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Tasmanian aborigines and muttonbirding : an historical examination


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Skira, Irynej Joseph 1993 , 'Tasmanian aborigines and muttonbirding : an historical examination', PhD thesis, University of Tasmania.

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The Tasmanian muttonbird, scientifically called the short-tailed shearwater Puffinus
tenuirostris probably obtained its name because its flesh tasted like mutton. Over 80
percent of the world's population of 23 million birds breed in Tasmania, with the largest
' rookeries on the islands of Bass Strait. The bird has an egg-laying season of remarkable
constancy enabling commercial exploitation to be carried out to a strict calendar. The
term "muttonbirding" defines the capture of the bird, its killing and its processing into a
product fit for human consumption.
The remains of muttonbirds have been found in archaeological sites in Tasmania and
mainland Australia, but the meagre number present suggests that the birds were not an
important food source to the Aborigines.
In 1798 the seal colonies of Bass Strait were discovered and exploited by nonAboriginal
sealers to near extinction. The sealers who remained took Aboriginal women
for "wives". The population grew slowly, based on a subsistence muttonbird economy.
By 1872 the descendants of white sealer-Aboriginal women liaisons constituted just 40
percent of the total 27 4 people in the Fumeaux Group, as immigrants took up leases of.
islands once occupied by the descendants and eventually for~ed them onto Cape Barren
Island. The area they settled on Cape Barren Island was 'declared a Reserve in 1881,
and became an enclave requiring laws and government money to administer. Having
very little income, the annual harvesting of muttonbirds was the highlight of the year to
these people.
The immigrant settlers also looked to muttonbirding to sustain them through hard times,
and to pay off mortgagees. By the early 1900s up to 400 people participated in the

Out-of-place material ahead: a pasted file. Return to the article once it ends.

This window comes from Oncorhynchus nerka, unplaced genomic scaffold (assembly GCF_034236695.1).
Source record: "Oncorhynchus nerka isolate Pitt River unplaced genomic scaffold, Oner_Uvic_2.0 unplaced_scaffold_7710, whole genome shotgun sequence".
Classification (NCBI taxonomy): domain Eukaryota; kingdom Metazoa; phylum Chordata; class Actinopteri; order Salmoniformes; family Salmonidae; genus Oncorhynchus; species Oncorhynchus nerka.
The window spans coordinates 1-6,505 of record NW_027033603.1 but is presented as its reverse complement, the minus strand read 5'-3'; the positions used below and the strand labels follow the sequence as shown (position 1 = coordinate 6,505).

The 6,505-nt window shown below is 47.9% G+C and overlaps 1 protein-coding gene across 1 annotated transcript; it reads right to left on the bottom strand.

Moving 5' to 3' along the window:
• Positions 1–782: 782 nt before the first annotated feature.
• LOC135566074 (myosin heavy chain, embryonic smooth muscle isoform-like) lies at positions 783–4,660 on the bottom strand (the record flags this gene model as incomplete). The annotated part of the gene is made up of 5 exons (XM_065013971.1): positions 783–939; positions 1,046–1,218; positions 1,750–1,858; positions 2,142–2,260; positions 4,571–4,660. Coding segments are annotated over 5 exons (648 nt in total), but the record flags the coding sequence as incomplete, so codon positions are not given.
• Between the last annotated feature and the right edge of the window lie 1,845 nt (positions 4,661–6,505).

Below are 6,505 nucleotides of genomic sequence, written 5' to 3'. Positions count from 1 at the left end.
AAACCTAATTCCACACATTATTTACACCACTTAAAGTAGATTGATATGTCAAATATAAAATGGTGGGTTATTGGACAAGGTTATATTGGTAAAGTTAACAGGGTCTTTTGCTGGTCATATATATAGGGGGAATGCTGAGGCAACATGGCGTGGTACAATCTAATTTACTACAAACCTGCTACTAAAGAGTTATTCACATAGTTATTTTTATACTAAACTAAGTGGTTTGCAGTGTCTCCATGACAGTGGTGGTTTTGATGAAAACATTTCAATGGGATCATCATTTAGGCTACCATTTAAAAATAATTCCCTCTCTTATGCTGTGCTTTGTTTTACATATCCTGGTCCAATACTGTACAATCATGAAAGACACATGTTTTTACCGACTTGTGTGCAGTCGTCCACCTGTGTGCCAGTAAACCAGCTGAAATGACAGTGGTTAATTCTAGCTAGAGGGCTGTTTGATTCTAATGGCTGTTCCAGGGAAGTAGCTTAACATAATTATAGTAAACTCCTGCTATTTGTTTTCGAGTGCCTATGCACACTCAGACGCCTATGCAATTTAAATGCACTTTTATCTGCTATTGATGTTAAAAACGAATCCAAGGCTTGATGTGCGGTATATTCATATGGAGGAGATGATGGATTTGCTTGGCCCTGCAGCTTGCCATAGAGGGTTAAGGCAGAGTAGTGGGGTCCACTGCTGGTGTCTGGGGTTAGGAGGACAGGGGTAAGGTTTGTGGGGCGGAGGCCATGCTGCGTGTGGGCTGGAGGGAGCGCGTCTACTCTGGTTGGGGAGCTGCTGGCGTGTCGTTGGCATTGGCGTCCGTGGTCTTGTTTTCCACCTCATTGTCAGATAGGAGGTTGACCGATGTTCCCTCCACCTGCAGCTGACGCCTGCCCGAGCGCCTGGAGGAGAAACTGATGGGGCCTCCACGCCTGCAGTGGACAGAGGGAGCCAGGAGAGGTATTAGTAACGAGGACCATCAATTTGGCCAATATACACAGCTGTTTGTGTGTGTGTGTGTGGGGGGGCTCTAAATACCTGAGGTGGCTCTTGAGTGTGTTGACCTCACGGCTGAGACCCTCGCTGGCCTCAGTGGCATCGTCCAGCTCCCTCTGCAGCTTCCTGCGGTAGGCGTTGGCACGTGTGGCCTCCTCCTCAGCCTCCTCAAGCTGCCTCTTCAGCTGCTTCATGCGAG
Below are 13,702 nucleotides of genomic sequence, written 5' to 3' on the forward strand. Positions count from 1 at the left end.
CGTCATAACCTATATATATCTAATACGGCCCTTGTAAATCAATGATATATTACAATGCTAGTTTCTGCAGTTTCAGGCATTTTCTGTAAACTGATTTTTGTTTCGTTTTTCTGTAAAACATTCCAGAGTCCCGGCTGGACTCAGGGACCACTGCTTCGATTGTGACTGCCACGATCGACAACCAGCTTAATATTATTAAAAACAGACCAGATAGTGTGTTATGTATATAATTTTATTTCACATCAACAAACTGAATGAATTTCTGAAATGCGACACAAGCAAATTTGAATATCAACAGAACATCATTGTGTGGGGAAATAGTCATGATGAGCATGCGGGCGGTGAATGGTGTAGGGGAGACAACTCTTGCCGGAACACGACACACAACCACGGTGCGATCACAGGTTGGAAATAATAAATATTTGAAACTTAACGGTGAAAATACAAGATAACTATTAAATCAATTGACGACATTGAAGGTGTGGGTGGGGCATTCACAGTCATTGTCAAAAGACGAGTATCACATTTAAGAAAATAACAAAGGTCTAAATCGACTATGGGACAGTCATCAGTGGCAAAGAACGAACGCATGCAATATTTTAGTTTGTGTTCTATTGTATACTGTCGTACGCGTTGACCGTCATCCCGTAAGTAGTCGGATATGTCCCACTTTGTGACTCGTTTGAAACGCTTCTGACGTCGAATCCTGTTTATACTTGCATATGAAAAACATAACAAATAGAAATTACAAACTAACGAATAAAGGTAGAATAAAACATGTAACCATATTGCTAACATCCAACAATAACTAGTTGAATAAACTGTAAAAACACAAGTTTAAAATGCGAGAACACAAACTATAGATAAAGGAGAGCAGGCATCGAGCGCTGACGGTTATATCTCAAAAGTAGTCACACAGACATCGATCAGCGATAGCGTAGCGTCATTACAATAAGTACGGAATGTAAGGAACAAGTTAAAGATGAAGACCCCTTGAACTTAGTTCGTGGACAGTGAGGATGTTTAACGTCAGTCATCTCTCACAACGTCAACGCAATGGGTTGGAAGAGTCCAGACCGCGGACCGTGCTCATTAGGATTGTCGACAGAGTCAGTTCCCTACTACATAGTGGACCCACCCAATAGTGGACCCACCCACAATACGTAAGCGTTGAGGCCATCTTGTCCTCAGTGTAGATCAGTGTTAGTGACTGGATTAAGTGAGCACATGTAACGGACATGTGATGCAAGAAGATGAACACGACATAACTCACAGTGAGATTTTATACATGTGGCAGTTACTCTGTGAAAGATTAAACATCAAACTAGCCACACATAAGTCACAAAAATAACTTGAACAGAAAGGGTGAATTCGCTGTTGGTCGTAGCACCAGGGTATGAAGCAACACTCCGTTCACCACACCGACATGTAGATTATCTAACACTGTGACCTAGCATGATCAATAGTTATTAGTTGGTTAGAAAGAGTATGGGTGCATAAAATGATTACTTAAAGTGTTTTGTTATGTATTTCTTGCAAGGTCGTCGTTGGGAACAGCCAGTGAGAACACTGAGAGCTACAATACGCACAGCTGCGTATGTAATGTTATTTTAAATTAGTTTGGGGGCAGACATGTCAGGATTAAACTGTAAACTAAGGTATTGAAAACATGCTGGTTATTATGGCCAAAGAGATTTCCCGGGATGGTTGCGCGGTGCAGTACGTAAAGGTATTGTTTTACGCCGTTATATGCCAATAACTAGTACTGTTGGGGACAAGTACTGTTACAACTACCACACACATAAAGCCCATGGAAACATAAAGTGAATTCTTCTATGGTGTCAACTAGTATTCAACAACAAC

annual season. In the 1920s, catches of up to one million birds were recorded. Such a
locally important industry required regulations to be frequently gazetted to conserve the
birds, for administrative purposes, and to bring about hygiene in the presentation of the
muttonbird for human consumption. The industry enticed some people into believing
that t~ey could make much money by buying and selling birds, even as recently as the
1980s. All such enterprises collapsed. Nowadays, the total catch is approximately
150,000 birds annually, with the largest number coming from islands in northwest
In recent years there have been protests against the taking of muttonbirds by amateur
muttonbirders as people have become more environmentally conscious. These protests
resulted in the closure of many traditional rookeries around Tasmania, but left the
industry unscathed.
The future of the industry largely lies in the hands of the young generation of
muttonbirders. As long as there are people who believe strongly in the tradition of
muttonbirding, and people who will eat muttonbirds, there will probably be an industry.
The short length and ready accessibility of nesting burrows, easy landings, and the close
proximity of the resource to human settlements are the main reasons why the industry
existed and has persisted in Tasmania.

Item Type: Thesis - PhD
Authors/Creators:Skira, Irynej Joseph
Keywords: Muttonbirding, Short-tailed shearwater, Aboriginal Tasmanians, Aboriginal Tasmanians
Copyright Holders: The Author
Copyright Information:

Copyright 1993 the Author - The University is continuing to endeavour to trace the copyright
owner(s) and in the meantime this item has been reproduced here in good faith. We
would be pleased to hear from the copyright owner(s).

Additional Information:

Thesis (Ph.D.)--University of Tasmania, 1995. Includes bibliographical references (leaves 314-339)

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